A brief story about figuring things out for yourself.
I was an undergrad and had my first research grant. I was on research staff for the university for the summer, and I would continue unfinished work from one of my professors doing chromosome mapping. I was thrilled. Who wouldn’t be? Surely a Nobel couldn’t be far off? When all the other kids went home to school for the summer, I would get paid for what I would gladly do for free. My plan was a good one: repeat the previously completed work to familiarize myself with the techniques and to make sure I got the same results. Then, I would advance alone into uncharted places. I floated to the lab every day.
I got to work and immediately fumbled. I ran my first test and stared at a big goose egg for results. Hmm. I tried again and paid much closer attention to performing the protocol exactly as written. My heart sank again the next morning when I opened the incubator to see a set of clean Petri dishes. No results. I tried it again. This time I sat down first and wrote out the protocol with checkboxes. I would follow it exactly and check each step off as I went. All to no avail. Clean dishes with no results.
Ready to cash in my life of science for literature, I gave it one more shot. I came in early the next morning, a Saturday, when I knew that no one was there. I stripped my four-feet bench of paper and tossed any bit of glassware in the washer. I made all new reagents and got new bottles of anything I couldn’t make. When I finished, I had a clean top, clean tools, and unopened chemicals. No trace was left of another soul. I screwed up my courage and performed the test once more. When I came in on Monday morning, I was fantastically happy to see textbook examples of what I was looking for. Maybe I did a little dance.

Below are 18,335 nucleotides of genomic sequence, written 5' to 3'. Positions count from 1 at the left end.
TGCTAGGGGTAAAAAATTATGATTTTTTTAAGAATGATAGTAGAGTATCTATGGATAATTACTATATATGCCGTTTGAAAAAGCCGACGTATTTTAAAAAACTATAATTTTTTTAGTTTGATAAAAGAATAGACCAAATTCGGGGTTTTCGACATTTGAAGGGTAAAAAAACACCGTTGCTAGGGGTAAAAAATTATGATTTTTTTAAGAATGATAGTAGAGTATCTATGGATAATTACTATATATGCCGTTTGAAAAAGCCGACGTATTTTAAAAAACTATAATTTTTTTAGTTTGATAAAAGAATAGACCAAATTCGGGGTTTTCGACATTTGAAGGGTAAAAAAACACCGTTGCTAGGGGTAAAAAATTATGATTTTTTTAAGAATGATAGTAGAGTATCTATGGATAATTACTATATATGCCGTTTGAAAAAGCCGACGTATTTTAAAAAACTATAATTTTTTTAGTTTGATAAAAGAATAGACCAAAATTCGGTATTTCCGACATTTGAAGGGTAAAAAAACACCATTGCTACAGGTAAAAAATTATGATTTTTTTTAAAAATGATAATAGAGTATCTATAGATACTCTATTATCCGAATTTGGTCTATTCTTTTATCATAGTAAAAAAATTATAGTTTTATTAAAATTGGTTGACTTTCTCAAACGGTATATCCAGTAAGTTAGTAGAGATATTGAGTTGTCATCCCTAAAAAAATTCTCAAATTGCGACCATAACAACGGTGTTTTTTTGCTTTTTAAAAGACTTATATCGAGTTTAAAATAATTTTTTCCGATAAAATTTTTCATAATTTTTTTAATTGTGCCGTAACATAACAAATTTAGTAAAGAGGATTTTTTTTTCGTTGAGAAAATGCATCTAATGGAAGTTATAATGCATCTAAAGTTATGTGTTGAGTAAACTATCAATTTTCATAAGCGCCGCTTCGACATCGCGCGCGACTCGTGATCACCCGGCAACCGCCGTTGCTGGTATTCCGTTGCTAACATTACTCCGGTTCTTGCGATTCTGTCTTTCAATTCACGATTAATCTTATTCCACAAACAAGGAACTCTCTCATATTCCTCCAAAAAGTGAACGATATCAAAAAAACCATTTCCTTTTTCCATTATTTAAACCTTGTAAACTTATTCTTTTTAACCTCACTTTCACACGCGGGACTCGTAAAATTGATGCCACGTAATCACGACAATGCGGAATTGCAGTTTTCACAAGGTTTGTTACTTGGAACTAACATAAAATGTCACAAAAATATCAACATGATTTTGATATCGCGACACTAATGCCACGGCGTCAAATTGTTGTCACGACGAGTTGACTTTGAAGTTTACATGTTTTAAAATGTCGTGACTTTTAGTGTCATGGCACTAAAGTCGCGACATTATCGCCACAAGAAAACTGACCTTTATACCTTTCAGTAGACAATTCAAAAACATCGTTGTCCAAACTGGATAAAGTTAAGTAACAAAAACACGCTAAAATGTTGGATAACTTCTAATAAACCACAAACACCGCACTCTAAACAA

I knew exactly what happened. I was using reagents off the shelf that someone else had made. I hadn’t a clue who made them or how long they sat there or if they had an expiration date. Why hadn’t I caught any of this? Shouldn’t I have caught it? I decided right there never to trust anyone’s stuff in the lab again. I would always run something down until I knew exactly what it is and exactly when and how it was made. Trust but verify was my new mantra, writ large.
My Most Valuable Lesson
As we lolled about that afternoon (there is lots of lolling about in a research lab), I told the whole story to the other folks in the lab. They knew of my frustrations – something about inventing swear words came up – and were glad to see me happy again. When I finished the story, one researcher, a tiny Japanese man about five years past retirement age, jumped up and clapped. He laughed aloud and told me to forget all the crappy stuff I learned in college. He said that in spite of all the junk they tried to cram into me, I had finally learned the most valuable lesson in science and I was now ready to do real work. I think he was right.
I wonder: how can this lesson apply to the creative life?
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